Tuesday, July 3, 2012

We Need to Talk About Kevin: A "Vision Apparent by Shock"


(Lynne Ramsay, 2011)


**NOTE: SPOILERS THROUGHOUT**
The surreal bumps up against the ordinary, and violence, death, and horror run as disturbing threads through all of Flannery O’Connor’s fiction: in “Revelation” a pimply teenaged girl suddenly and viciously hurls her book at the middle-aged, happily complacent woman who sits across from her in the doctor’s waiting room; in “A Good Man Is Hard,” three men savagely, one by one, kill a stranded family with car trouble; “Everything That Rises Must Converge,” ends with a mother dying suddenly of a stroke in her son’s arms; in “Greenleaf” the main character is gored through the heart by a bull in the very last scene; in “Good Country People,” a Bible salesman woos a young woman and steals her artificial leg, leaving her, helpless, in a barn loft.  Not only do these kinds of violent, bizarre events run through O’Connor’s work, but her stories, set in such ordinary contexts, are also filled with “freaks,” as O’Connor called them, physically and spiritually ugly people.  And if we are honest as readers, we do not really sympathize with them in the violence and horror under which they suffer.  If we are even more honest, we might often even find the horror funny. A pimply girl hurling a book at a woman in a waiting room? A stolen leg? O’Connor’s stories are as stuffed with humor – dark though it is – as they are stuffed with horror.  The violence, the freakishness, the humor – all of these elements ultimately make for a very uncomfortable, provocative mix, and inevitably, when I assign O’Connor to my American literature students, the reactions I get from them are extreme: they come away either loving O’Connor’s work or hating it.  In both cases, the reactions are passionate, for O’Connor forces her readers into a confrontation, and some readers thrill to it while others are enraged. 

O’Connor felt that shocking her readers, provoking such reactions, was necessary: “If you want to show something that the majority don’t believe or wish to see, then you have to get and hold their attention usually by extreme means,” she wrote.  And further, “When you can assume that your audience holds the same beliefs you do,” she said, “you can relax a little and use more normal ways of talking to it; when you have to assume that it does not, then you have to make your vision apparent by shock—to the hard of hearing you shout, and for the blind you draw large and startling figures.”   Hardly a very flattering portrait of her readers, the blind and the nearly deaf.  But O’Connor’s unapologetic bluntness about what she was doing stemmed from her assurance in herself as a writer (to the question, “why do you write?” she once said, simply, “Because I’m good at it”) and from her assurance in the importance of what she wanted to say.  For the combined effect of her stories’ violence, grotesqueness, and humor is not an end itself; her end is not merely to evoke a sensation; rather, it is to say something she felt was true about world as she saw it, and O’Connor’s violence always aims at some sort of revelation or redemption, both for her characters and, I think, she hoped, for her readers.  Through the shocking violence, her characters reach a crisis in which they are forced see themselves and the world afresh, even if that violence brings them to their deaths. In “Greenleaf,” for example, the main character’s new vision comes - her eyes literally open and staring - exactly as the bull gores into her; the new vision is tied to her death.   O’Connor’s grostequery and violence are ways of rending the physical world, so literally and ruthlessly ripping it apart, that her characters and her readers must see through to something deeper, to that thing that O’Connor called, “mystery” – a spiritual, invisible reality to which her characters had been previously blind.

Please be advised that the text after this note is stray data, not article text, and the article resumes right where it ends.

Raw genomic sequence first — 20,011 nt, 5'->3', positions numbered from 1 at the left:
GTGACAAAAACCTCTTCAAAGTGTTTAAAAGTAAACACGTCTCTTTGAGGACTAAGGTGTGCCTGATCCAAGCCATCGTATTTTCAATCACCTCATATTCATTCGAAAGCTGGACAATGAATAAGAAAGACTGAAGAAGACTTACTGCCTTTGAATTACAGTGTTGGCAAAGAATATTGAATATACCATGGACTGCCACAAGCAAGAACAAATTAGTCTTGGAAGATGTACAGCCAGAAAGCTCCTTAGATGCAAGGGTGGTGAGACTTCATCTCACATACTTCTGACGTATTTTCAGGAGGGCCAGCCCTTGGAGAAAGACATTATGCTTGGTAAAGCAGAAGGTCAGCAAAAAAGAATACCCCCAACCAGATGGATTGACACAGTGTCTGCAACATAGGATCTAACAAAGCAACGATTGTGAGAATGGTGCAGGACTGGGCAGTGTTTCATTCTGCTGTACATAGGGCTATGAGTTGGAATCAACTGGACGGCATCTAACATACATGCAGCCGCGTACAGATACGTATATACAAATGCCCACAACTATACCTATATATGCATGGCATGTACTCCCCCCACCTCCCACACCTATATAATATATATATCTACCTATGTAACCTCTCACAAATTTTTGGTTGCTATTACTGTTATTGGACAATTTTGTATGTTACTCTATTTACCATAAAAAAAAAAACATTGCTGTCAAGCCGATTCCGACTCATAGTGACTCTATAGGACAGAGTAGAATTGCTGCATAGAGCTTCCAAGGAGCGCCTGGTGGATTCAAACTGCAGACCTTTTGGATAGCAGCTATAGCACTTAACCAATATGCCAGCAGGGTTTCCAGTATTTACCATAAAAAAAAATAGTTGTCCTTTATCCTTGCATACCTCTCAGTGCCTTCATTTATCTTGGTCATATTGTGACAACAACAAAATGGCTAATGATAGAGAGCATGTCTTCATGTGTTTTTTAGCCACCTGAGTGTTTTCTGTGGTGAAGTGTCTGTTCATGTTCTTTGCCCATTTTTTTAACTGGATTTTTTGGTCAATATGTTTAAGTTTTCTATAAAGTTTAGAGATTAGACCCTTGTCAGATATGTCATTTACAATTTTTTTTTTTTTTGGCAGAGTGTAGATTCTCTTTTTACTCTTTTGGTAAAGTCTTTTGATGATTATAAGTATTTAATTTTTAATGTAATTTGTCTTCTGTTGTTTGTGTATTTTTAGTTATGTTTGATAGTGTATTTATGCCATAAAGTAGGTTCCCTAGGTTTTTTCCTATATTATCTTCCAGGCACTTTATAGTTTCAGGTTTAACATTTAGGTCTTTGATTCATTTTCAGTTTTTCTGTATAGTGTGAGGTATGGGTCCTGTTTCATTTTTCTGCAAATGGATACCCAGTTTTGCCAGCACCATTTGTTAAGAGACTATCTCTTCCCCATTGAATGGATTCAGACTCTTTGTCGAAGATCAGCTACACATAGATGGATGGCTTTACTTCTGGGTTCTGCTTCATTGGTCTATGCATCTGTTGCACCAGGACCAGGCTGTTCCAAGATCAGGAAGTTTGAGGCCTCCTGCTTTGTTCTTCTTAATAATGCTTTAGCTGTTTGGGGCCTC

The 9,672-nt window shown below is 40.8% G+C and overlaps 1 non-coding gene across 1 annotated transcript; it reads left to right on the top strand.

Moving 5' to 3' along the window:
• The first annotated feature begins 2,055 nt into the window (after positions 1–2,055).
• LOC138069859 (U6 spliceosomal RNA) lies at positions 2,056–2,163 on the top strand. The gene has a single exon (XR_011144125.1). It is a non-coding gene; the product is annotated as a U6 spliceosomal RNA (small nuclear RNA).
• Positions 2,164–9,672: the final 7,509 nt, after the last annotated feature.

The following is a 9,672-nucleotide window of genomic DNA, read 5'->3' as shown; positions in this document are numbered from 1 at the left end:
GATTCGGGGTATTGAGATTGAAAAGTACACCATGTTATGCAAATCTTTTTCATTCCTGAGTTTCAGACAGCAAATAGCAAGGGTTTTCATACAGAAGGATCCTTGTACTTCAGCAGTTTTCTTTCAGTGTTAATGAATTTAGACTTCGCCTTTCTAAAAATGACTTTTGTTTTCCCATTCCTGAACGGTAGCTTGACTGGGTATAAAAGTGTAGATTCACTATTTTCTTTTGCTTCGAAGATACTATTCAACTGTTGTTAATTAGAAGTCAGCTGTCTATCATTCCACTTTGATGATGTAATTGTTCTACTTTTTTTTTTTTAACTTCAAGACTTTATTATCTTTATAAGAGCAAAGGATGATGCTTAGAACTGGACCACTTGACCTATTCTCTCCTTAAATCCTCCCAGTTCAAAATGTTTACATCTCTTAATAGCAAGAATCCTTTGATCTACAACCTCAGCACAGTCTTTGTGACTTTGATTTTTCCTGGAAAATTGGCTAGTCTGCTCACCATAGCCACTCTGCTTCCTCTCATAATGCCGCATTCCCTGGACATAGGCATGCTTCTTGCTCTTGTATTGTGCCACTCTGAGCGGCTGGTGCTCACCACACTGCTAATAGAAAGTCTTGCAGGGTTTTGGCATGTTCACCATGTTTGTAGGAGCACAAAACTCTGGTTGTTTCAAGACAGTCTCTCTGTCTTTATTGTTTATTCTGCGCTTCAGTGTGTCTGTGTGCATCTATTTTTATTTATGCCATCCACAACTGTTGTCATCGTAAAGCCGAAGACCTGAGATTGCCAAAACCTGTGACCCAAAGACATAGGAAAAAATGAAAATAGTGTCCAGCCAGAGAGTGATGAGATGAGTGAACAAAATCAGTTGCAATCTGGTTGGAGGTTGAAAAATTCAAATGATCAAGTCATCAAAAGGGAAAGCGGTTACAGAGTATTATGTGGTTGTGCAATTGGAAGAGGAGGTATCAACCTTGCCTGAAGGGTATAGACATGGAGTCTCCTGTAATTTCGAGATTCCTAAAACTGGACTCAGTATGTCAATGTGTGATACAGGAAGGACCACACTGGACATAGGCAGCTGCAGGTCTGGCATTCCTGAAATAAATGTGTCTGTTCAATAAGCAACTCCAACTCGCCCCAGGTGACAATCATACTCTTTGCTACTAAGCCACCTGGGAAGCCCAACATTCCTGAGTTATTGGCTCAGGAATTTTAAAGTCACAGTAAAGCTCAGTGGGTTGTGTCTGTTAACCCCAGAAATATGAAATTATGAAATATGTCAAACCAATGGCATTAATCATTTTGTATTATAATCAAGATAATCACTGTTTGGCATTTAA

Brutally shocking garish red screams its way through Lynne Ramsay’s We Need to Talk About Kevin.
  

And the red is so very red, so very saturating that it is intensely uncomfortable, all the moreso, given the key bloody incident that hangs over the film, the incident the red forces us to look at, again and again.  We viewers are forced to confront the violence, to be rubbed with it until we are left smeared with something from which we naturally and instinctively recoil.  Ramsay’s film isn’t gentle.  It isn’t graceful.  It’s as grotesque a vision as anything in we might find in O’Connor.  And confronted with such a blatantly provocative viewing experience, an individual can only react as extremely as the film itself.  There is no neutral reaction possible here.  Ramsay’s violent red, a red heightened even more by her assaultive use of sound and by her darkly humorous and on-the-nose choices in music, demand a response, even from those whom O’Connor might have called the “blind” and “hard of hearing.” And truly, reviews of the film seem especially extreme: 100-rated reviews on metacritic and 0-rated reviews, reviews that claim it is “masterful” and “exquisitely realized” and reviews that claim it is “soulless” and “unwatchable.”  No one seems to be able to offer a ho-hum response.

Perhaps it is my adoration of one of Ramsay’s earlier films – the beautiful, sensitive, and heartbreaking Ratcatcher – or perhaps it is my love for Flannery O’Connor’s brilliant use of violence and of the grotesque – perhaps it is both of those things and perhaps it is neither, but whatever the case, my conclusion, as I consider the shocking experience that is We Need to Talk About Kevin, is that Ramsay’s film is deeply revelatory.  It shocks, by means of what some might call “camp,” but the shock rends a kind of veil – woven, perhaps, of complacency and long-held assumptions – and reveals to us a vision of motherhood that runs counter to everything comfortable, sweet, and cozy.  It is thus more nightmare than epiphany, but because it embraces the nightmare so fully, I believe it is all the more visionary.